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From left, Bemidji High School student Brett Theisen holds a sign that means math in Ojibwe. Theisen, along with students Zach Sauer, Chris Gilbertson, Tyler Bannor and Landon Yerbich, are making numerous signs in the Ojibwe language that will be put up at every school in the Bemidji School District. Pioneer Photo/Monte Draper

Students help language project in Bemidji schools

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Students help language project in Bemidji schools
Bemidji Minnesota P.O. Box 455 56619

Students in the Bemidji School District may soon notice a change to their classroom names.

A sign for the health office will have "Aakoziiwigamigoons" next to it, the cafeteria will have "Wisiniiwigamig" and art room will include "Mazinibii'igewigamig."


Dozens of signs featuring words in Ojibwe are being made by five students at Bemidji High School and will placed throughout the school district. The project is being funded by Bemidji's Ojibwe Language Project, a subcommittee of Shared Vision, a Bemidji group working to make relations between American Indians and members of the majority culture friendlier.

BHS Principal Brian Stefanich said several months ago he was asked by subcommittee members Michael Meuers and Rachelle Houle if he would be interested putting up signs in Ojibwe.

"I said, 'I think that's a great idea,'" Stefanich said. "I think it will benefit all of our students. We want to recognize all cultures and our Native American students are a big part of our high school."

But while Stefanich and other school principals thought the initiative was a good idea, making and distributing the proposed signs was expected to cost thousands of dollars, something Stefanich said the school district could not afford.

Meuers and Houle pledged to raise the money. They knocked on the doors of local businesses, asking for donations. They also received a grant from Ojibwe scholar and BSU professor Anton Treuer, who has been helping Meuers and Houle with finding the correct Ojibwe words for the school signs.

Stefanich offered to have high school students make the signs with school equipment and order sign materials in bulk as a way to save costs.

Meuers and Houle still need about $250 to pay for the $2,000 project, but Meuers feels confident they will find the donations before the students are done making the signs.

The high school offers Ojibwe language classes, Stefanich said, but not all students and staff know or understand the language.

"I want all our students to feel welcome and feel comfortable at the high school," he said.

Throughout the past year and a half, Meuers and Houle have been encouraging local businesses and organizations to install bilingual signage in their buildings to increase awareness of the Ojibwe language in the community.

Their original goal was to have 20 businesses participate. Today, nearly 150 sites in the Bemidji area have gone bilingual.

Noemi Aylesworth, owner of the Cabin Coffee House, was one of the first business owners who agreed to collaborate with Shared Vision on the bilingual project. The business featured table tents with numbers, animals and the major Red Lake clans in both English and Ojibwe.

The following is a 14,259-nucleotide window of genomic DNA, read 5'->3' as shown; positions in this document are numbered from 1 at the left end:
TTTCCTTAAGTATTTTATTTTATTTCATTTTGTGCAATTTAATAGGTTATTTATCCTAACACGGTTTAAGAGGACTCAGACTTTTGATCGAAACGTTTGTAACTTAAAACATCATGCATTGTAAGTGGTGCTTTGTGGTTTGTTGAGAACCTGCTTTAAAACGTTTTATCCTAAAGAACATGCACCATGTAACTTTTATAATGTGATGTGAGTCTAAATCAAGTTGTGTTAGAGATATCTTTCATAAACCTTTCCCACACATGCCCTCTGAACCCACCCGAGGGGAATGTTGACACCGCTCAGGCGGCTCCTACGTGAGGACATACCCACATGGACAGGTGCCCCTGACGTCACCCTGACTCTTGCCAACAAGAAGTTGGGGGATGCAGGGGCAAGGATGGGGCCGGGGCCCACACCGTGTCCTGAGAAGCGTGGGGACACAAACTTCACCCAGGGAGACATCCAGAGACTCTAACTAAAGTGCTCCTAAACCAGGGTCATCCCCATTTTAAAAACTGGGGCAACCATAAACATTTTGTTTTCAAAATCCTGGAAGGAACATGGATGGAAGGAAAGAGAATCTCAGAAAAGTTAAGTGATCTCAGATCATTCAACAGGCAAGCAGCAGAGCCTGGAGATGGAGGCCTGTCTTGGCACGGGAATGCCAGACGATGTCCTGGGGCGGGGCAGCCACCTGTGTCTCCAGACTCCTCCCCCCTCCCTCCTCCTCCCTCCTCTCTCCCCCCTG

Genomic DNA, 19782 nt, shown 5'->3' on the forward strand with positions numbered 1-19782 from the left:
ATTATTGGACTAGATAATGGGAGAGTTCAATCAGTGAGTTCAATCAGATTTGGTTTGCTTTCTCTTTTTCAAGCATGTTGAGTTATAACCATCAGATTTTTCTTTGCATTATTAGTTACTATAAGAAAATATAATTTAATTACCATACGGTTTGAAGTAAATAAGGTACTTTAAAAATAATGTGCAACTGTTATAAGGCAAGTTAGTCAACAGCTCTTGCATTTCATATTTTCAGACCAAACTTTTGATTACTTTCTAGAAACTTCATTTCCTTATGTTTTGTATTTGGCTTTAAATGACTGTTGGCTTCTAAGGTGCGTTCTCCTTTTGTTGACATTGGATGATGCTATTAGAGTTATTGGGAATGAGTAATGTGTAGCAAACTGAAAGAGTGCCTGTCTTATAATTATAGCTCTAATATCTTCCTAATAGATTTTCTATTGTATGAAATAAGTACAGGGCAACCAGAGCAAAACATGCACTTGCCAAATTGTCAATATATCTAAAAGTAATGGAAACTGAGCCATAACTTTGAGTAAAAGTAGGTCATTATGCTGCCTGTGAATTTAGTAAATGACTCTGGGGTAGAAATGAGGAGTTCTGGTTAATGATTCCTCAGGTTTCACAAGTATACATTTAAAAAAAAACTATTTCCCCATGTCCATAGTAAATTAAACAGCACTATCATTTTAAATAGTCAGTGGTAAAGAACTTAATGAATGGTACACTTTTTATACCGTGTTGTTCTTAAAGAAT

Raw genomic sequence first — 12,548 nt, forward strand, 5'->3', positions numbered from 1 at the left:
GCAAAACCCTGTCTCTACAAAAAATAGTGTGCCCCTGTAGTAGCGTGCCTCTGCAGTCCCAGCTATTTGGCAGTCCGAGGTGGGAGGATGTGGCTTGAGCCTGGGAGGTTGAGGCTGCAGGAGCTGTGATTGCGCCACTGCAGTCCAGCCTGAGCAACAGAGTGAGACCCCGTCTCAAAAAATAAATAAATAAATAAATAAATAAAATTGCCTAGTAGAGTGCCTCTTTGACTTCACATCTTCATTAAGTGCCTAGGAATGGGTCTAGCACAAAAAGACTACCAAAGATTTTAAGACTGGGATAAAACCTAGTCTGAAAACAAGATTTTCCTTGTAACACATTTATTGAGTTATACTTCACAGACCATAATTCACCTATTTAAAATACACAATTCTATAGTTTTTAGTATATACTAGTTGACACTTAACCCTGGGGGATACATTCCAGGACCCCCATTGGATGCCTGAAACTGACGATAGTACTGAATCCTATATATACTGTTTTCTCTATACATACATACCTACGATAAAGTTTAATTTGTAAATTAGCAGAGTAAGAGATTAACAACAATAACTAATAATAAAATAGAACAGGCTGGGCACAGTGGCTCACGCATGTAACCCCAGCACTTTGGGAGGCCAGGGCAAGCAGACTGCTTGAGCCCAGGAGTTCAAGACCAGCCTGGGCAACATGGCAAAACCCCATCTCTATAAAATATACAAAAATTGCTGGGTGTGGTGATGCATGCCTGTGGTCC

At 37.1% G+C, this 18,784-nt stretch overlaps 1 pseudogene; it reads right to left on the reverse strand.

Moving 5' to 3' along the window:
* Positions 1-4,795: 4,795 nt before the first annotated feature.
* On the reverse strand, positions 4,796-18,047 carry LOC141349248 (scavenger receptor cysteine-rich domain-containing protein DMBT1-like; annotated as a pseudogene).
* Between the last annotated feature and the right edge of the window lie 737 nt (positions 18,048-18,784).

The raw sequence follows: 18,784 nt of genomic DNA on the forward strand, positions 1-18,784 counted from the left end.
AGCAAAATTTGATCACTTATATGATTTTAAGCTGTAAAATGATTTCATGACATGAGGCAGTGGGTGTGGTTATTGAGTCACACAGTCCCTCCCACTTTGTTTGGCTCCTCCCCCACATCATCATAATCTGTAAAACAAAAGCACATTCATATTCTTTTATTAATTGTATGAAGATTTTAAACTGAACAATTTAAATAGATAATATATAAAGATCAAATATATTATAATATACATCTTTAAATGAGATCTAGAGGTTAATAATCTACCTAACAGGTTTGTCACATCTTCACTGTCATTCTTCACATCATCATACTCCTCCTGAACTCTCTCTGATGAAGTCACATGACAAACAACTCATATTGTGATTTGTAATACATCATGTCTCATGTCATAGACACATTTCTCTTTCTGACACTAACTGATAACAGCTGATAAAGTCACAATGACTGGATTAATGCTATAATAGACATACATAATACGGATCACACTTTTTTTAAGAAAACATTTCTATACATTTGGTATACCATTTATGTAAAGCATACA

Last year, Bemidji State University and Northwest Technical College added bilingual signs across both campuses, including multimedia materials on Ojibwe translations for nearly 100 English phrases common to northern Minnesota.

Treuer also created audio clips that correctly pronounce words and phrases, first in Ojibwe and then in English.

To see and hear the Ojibwe language materials, visit

"The symbol of (the bilingual signs) has created a buzz," Meuers said. "This gets people's attention, doesn't cost anything and it works. We've gotten nothing but positive comments about this."

Meuers said often people are not aware that Ojibwe is the indigenous language of Minnesota. He said he is often asked why more emphasis is not placed on keeping the Norwegian heritage alive northern Minnesota.

"Ojibwe is the indigenous language of northern Minnesota," he said. "Norwegian and German are imported languages. I want to help preserve the native language. When you lose a language, you lose culture. When you lose culture, who knows what you lose."

The signs are made of a two-layered plastic material and lettering is engraved through the use of an engraving machine. When the top layer is engraved, it exposes the bottom layer's color.

BHS Teacher Bryan Hammit said the high school students who are working on the signs not only supervise the engraving machine, but also chose the fonts, colors and sizes of the signs.

"Michael came to us with a problem," Hammit said. "The students did the research and designed the signs. They really owned this project."

Meuers said he hopes to expand the bilingual initiative in the future, possibly to places throughout the county. He hopes Bemidji will become more like the state of Hawaii, where he said the language is much more a part of the culture.

"This is going to show Indian people 'you are welcome and respected in our community,'" Meuers said. "It's going to teach non-Indian people about the culture that was here before 1895. And, also, tourists eat it up, so there's also an economic benefit as well."